Day 1 : Plenary I (Theme: Curriculum Enhancement and Innovation)

Event Title

Assuming patient safety in curriculum: a purpose not always evident

Location

AKU Auditorium

Start Date

26-1-2013 8:30 AM

Abstract

Patient safety is a term that now has universal prominence. Its very currency might lead us to feel that we understand its meaning. And if we are medical educators, we might also want to offer an educational solution, by adding this topic to the curriculum.

But would that be the most productive approach to the problem? Perhaps we should stand back before we hurtle forwards.

We might need to ask ourselves some challenging questions:

 Is this just another moral panic?

 Have we analysed the actual problem?

 Who are the players in patient safety?

 Have we taken context into account?

 Are we thinking of a course or a curriculum?

 Where is the evidence for such a curriculum?

 Can a curriculum alone do anything to enhance patient safety?

 If so, what is the purpose of the curriculum at each stage?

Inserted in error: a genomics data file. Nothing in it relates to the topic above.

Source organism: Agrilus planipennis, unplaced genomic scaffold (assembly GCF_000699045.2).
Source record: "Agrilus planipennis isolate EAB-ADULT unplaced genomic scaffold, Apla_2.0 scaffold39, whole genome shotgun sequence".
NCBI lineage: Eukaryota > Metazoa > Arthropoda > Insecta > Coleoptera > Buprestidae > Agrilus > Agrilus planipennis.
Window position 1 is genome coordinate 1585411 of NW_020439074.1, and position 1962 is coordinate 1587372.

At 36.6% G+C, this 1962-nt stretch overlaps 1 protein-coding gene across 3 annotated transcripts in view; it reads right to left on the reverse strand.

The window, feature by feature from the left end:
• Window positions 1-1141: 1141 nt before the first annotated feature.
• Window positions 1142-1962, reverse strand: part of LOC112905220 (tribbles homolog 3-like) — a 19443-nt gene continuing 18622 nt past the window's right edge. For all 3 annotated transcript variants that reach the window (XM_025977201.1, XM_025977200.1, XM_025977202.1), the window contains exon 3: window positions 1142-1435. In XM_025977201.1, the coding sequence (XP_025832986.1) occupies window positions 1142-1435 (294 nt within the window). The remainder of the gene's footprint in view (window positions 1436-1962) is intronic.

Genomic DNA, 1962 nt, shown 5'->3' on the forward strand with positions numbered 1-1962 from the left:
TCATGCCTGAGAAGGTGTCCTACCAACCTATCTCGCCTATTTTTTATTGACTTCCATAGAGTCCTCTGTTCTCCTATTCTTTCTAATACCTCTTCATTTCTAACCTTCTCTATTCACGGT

 Can medical education avoid a wider responsibility?

In answering those questions, we might conclude that if we are really serious about this issue, a new course on patient safety might not be sufficient. Medical education might also have to consider its wider responsibility towards the health care service as a whole.

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Jan 26th, 8:30 AM Jan 26th, 9:00 AM

Assuming patient safety in curriculum: a purpose not always evident

AKU Auditorium

Patient safety is a term that now has universal prominence. Its very currency might lead us to feel that we understand its meaning. And if we are medical educators, we might also want to offer an educational solution, by adding this topic to the curriculum.

But would that be the most productive approach to the problem? Perhaps we should stand back before we hurtle forwards.

We might need to ask ourselves some challenging questions:

 Is this just another moral panic?

 Have we analysed the actual problem?

 Who are the players in patient safety?

 Have we taken context into account?

 Are we thinking of a course or a curriculum?

 Where is the evidence for such a curriculum?

 Can a curriculum alone do anything to enhance patient safety?

 If so, what is the purpose of the curriculum at each stage?

 Can medical education avoid a wider responsibility?

In answering those questions, we might conclude that if we are really serious about this issue, a new course on patient safety might not be sufficient. Medical education might also have to consider its wider responsibility towards the health care service as a whole.